Hugh Ross’s Extra-Dimensional Deity: A Review Article -- By: William Lane Craig

Journal: Journal of the Evangelical Theological Society
Volume: JETS 42:2 (Jun 1999)
Article: Hugh Ross’s Extra-Dimensional Deity: A Review Article
Author: William Lane Craig

Hugh Ross’s Extra-Dimensional Deity:
A Review Article

William Lane Craig*

Hugh Ross is evangelicalism’s most important scientific apologist. An astronomer by training, Dr. Ross is the founder and president of Reasons to Believe, an organization devoted both to evangelism within the broader context of scientific apologetics and to the task of healing the cultural rift among Christians between science and religion. He has vigorously defended scientifically the cosmological and teleological arguments for a Creator and Designer of the universe and has championed progressive creationism over against naturalistic accounts of biological evolution on the one hand and so-called “young earth” creationism on the other. Though a tireless promoter of Reasons to Believe, one measure of Dr. Ross’s humility is his unsolicited promotion of the materials of other authors, including this reviewer, in the organization’s catalogue. It has been my privilege to share the platform with Dr. Ross in a number of university and church outreaches, and I enthusiastically support his work.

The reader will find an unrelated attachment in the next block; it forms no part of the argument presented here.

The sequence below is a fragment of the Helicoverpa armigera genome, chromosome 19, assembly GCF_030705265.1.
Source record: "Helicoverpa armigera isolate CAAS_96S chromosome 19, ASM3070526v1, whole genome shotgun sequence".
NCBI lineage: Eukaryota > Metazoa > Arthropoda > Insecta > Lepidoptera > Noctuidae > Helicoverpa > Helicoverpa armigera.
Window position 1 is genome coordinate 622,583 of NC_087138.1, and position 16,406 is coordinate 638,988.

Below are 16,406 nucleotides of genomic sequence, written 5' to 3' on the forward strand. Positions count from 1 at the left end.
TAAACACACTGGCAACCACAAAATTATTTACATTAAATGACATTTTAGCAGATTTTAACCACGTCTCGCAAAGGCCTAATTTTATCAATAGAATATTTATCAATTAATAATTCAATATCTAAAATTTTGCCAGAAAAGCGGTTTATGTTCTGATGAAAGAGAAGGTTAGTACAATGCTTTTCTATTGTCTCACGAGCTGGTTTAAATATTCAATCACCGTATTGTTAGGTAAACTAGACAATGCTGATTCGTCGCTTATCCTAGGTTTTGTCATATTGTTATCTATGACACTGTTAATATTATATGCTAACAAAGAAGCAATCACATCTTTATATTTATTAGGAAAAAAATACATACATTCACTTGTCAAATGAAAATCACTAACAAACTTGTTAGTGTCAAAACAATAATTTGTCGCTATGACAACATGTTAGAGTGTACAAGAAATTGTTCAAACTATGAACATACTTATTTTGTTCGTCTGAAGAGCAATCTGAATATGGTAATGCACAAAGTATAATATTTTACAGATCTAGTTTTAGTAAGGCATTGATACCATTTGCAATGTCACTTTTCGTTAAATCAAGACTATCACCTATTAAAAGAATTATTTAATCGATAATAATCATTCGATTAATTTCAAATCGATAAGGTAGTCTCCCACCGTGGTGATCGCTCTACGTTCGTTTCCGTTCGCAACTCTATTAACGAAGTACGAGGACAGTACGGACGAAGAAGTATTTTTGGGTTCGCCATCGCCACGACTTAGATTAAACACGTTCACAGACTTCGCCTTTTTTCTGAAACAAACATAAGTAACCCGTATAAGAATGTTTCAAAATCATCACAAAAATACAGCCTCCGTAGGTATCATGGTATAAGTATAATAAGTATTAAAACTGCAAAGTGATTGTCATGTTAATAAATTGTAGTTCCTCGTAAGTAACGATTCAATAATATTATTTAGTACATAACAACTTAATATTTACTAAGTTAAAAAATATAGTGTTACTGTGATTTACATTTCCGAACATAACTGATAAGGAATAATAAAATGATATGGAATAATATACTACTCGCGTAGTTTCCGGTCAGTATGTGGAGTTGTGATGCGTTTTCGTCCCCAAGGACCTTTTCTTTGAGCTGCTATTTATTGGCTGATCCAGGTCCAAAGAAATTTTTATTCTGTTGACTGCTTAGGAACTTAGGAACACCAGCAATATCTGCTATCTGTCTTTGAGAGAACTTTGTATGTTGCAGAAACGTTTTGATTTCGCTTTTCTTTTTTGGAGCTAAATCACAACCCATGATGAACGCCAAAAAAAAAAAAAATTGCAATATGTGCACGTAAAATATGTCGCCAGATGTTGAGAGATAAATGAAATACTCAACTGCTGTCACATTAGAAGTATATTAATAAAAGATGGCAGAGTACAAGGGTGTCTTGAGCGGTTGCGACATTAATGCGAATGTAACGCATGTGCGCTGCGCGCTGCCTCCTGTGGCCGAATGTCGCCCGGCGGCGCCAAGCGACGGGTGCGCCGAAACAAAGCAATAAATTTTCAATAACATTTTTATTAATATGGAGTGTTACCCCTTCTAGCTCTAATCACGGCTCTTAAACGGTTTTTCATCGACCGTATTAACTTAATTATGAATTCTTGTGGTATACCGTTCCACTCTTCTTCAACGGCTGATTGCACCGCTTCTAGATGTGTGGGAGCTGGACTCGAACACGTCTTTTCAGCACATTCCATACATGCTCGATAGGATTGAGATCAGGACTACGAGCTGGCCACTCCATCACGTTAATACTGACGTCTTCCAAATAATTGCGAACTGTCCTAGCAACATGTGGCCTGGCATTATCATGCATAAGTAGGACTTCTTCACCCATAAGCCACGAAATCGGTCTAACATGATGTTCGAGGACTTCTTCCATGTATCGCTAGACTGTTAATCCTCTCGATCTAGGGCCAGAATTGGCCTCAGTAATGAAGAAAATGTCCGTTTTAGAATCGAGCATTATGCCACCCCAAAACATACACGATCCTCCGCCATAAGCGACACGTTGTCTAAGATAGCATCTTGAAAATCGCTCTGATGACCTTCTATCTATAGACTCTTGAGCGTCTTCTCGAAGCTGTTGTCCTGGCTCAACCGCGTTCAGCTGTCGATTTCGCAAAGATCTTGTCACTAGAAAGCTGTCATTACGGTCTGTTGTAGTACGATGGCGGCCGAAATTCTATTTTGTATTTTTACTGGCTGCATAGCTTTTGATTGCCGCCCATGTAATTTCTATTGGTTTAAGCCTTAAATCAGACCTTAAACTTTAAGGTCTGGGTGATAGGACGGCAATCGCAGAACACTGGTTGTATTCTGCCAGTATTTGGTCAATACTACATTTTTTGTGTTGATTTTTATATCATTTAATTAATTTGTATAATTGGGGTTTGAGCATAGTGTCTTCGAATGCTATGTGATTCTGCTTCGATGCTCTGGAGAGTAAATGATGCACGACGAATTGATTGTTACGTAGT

I offer these accolades lest this review of Dr. Ross’s most recent book Beyond the Cosmos strike some as excessively critical. But I am convinced that Dr. Ross’s attempts to invest the (possible) extra-dimensionality of the universe with profound theological significance is misguided and that a corrective is in order. In his book Dr. Ross advises that “careful scholarship, meticulously reviewed, offers a vital safeguard” against heresy (p. 58). I wholeheartedly concur, and I have been mystified by evangelicals’ apparently uncritical acquiescence to some of the positions advocated by Dr. Ross in this book. For I believe that the errors in Beyond the Cosmos are many and that some of them, at least, are serious.

Dr. Ross’s basic tenet in Beyond the Cosmos is that certain physicists’ suggestion that in addition to the four familiar spatio-temporal dimensions there exist six (compacted) spatial dimensions carries with it enormous theological freight, shedding dramatic new light on doctrines of the Trinity, the incarnation, predestination, perseverance, the problem of evil, and so forth. Such extra-dimensional theories, in Dr. Ross’s view, suggest that God also exists extra-dimensionally, which affords him access to our four-dimensional realm in ways unanticipated by human beings.

Now in one sense it is a commonplace of traditional theology that God exists extra-dimensionally in that he transcends both time and space, and

* William Craig is research professor of philosophy at Talbot School of Theology and lives at 1805 Danforth Drive, Marietta, GA 30062–5554.

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